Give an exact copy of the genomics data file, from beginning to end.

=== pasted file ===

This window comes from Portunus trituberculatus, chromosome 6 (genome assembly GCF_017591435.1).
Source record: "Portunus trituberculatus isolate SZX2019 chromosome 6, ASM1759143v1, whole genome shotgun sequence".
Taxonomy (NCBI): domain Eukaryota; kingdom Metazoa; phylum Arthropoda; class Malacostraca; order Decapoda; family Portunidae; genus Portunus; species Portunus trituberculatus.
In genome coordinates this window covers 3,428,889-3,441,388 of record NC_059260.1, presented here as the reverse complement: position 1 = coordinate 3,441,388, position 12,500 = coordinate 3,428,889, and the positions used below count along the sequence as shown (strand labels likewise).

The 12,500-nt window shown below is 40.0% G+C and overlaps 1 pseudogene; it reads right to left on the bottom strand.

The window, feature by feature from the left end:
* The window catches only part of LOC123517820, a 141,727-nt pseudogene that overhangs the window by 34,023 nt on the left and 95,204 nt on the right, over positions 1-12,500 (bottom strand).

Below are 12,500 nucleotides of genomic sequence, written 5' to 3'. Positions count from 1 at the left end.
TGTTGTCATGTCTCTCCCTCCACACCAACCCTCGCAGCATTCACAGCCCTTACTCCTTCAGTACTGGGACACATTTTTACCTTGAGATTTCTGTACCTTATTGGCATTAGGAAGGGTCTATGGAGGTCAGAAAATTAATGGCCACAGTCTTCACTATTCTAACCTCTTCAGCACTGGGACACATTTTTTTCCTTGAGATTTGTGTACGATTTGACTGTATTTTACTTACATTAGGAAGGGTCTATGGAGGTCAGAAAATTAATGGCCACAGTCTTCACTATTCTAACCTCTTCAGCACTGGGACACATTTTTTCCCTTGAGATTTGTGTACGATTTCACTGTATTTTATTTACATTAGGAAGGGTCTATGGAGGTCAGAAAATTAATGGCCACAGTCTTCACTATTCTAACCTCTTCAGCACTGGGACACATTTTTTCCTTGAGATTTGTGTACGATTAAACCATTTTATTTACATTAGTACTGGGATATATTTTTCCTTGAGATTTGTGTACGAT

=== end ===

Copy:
This window comes from Portunus trituberculatus, chromosome 6 (genome assembly GCF_017591435.1).
Source record: "Portunus trituberculatus isolate SZX2019 chromosome 6, ASM1759143v1, whole genome shotgun sequence".
Taxonomy (NCBI): domain Eukaryota; kingdom Metazoa; phylum Arthropoda; class Malacostraca; order Decapoda; family Portunidae; genus Portunus; species Portunus trituberculatus.
In genome coordinates this window covers 3,428,889-3,441,388 of record NC_059260.1, presented here as the reverse complement: position 1 = coordinate 3,441,388, position 12,500 = coordinate 3,428,889, and the positions used below count along the sequence as shown (strand labels likewise).

The 12,500-nt window shown below is 40.0% G+C and overlaps 1 pseudogene; it reads right to left on the bottom strand.

The window, feature by feature from the left end:
* The window catches only part of LOC123517820, a 141,727-nt pseudogene that overhangs the window by 34,023 nt on the left and 95,204 nt on the right, over positions 1-12,500 (bottom strand).

Below are 12,500 nucleotides of genomic sequence, written 5' to 3'. Positions count from 1 at the left end.
TGTTGTCATGTCTCTCCCTCCACACCAACCCTCGCAGCATTCACAGCCCTTACTCCTTCAGTACTGGGACACATTTTTACCTTGAGATTTCTGTACCTTATTGGCATTAGGAAGGGTCTATGGAGGTCAGAAAATTAATGGCCACAGTCTTCACTATTCTAACCTCTTCAGCACTGGGACACATTTTTTTCCTTGAGATTTGTGTACGATTTGACTGTATTTTACTTACATTAGGAAGGGTCTATGGAGGTCAGAAAATTAATGGCCACAGTCTTCACTATTCTAACCTCTTCAGCACTGGGACACATTTTTTCCCTTGAGATTTGTGTACGATTTCACTGTATTTTATTTACATTAGGAAGGGTCTATGGAGGTCAGAAAATTAATGGCCACAGTCTTCACTATTCTAACCTCTTCAGCACTGGGACACATTTTTTCCTTGAGATTTGTGTACGATTAAACCATTTTATTTACATTAGTACTGGGATATATTTTTCCTTGAGATTTGTGTACGAT